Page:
Find Out About Swine Flu
The Massachusetts Office of Health and Human Services has posted general information about Swine Flu here www.mass.gov/dph/swineflu, and the Centers for Disease Control and Prevention has posted information here www.cdc.gov/swineflu.
John Auerbach, Commissioner Massachusetts Department of Public Health writes:
As I am sure you know by now, the Centers for Disease Control and Prevention (CDC) has confirmed 20 cases of swine flu in humans in the U.S. (64 cases as of April 28, 2009 11:00 AM ET). While there are currently no cases in Massachusetts, we take the situation very seriously.
Under the leadership of Governor Patrick and Secretary Bigby, we have prioritized efforts to better prepare for public health concerns – mobilizing multiple agencies in health and public safety to join forces and plan for scenarios similar to this one. Currently several efforts are being undertaken to insure that we minimize illness and harm to the public.
While this is a serious matter and one that requires all Massachusetts residents to be aware and prepared, there is no reason to be overly alarmed. We are still early in the public health investigation of this outbreak but we are encouraged by the fact that the confirmed US cases have involved relatively mild illness and all those affected have fully recovered.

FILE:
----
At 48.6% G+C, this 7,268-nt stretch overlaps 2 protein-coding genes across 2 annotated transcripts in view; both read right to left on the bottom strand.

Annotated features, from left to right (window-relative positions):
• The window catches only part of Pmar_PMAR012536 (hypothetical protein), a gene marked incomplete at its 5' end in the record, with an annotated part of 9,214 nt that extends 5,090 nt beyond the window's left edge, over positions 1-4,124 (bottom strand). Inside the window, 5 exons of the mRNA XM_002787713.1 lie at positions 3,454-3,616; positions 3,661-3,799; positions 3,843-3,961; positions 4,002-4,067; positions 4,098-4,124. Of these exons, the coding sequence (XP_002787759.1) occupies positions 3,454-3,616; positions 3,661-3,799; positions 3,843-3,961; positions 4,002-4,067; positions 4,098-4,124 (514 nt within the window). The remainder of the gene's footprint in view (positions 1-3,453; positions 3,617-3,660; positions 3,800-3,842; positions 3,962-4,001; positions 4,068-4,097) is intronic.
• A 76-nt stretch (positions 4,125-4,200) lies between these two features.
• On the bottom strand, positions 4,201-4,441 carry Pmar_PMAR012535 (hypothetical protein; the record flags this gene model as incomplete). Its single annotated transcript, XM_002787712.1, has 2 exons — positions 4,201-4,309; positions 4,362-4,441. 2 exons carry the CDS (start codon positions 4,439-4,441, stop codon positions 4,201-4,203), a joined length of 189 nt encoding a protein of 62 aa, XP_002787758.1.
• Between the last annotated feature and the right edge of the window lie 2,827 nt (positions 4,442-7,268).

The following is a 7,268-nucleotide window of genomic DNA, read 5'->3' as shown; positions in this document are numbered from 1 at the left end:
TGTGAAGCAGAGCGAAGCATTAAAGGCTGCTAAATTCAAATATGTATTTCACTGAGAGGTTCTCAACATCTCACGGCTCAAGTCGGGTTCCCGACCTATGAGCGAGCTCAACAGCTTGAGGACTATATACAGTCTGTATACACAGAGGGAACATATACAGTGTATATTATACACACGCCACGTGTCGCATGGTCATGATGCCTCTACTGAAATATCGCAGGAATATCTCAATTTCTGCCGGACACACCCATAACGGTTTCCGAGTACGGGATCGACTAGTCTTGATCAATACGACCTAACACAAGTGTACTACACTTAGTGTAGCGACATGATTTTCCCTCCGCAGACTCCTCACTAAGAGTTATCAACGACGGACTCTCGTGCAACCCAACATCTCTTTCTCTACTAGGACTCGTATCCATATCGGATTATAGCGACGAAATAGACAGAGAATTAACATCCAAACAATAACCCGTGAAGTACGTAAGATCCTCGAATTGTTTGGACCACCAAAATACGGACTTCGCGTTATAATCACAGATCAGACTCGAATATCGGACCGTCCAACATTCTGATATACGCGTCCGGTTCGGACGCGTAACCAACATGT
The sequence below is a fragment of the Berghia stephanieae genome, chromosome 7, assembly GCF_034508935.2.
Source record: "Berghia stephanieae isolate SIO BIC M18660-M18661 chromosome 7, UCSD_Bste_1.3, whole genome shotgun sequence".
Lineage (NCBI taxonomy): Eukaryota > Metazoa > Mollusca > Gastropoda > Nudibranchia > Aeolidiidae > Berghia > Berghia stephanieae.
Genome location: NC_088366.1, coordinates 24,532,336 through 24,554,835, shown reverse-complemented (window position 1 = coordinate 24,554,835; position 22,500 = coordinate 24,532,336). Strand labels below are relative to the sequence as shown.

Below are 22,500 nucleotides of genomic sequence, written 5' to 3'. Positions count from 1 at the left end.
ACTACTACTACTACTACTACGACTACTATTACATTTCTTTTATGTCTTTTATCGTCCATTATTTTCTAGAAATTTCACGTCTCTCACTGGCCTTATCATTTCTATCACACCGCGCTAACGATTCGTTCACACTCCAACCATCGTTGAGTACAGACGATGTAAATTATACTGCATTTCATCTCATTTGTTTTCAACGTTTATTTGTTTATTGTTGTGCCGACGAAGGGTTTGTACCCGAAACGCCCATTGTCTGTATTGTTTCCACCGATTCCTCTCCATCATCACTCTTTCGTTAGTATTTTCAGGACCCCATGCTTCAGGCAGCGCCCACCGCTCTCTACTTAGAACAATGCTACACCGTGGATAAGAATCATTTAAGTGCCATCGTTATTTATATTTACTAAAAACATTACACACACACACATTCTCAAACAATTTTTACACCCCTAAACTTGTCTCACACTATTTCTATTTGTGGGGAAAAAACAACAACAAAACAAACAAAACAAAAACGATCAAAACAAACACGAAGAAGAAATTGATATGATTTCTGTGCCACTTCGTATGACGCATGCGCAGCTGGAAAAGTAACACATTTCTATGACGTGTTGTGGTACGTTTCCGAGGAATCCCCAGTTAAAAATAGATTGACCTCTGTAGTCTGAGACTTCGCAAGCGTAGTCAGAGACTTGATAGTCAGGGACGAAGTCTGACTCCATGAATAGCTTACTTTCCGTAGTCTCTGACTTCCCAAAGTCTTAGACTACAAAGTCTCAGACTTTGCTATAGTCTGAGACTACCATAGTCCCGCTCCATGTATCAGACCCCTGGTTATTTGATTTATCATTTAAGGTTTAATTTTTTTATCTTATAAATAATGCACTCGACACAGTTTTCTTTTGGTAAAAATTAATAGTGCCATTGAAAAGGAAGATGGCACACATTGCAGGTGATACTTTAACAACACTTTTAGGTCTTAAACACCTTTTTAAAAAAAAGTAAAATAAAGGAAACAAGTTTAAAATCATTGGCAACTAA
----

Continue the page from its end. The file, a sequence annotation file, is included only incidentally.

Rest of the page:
There are steps that everyone can take to help prevent getting or spreading any type of influenza:
- Become aware of the facts. We encourage everyone to visit the CDC’s new web site at www.cdc.gov/swineflu. We also have some very good information on how to care for someone at home who has the flu on our DPH web site. And DPH has its own regularly updated blog at www.mass.gov/blog/publichealth.
- Practice good health hygiene. Disease transmission can be significantly reduced by taking the following actions:
• Wash your hands often with soap and water, especially after you cough or sneeze. Alcohol-based hand cleaners are also effective.
• Practice good “cough etiquette” by coughing or sneezing into a tissue, or into your elbow instead of into your hands.
• Try to avoid close contact with sick people.
• If you get sick, stay home from work or school and limit contact with others to avoid infecting them.
As with every public health investigation, the situation will likely change many times, and we will do our best to keep you and the residents of Massachusetts updated as the situation evolves. Thanks in advance for your patience and for your help in spreading the message about the importance of prevention. Please check our web site, www.mass.gov/dph, for updates.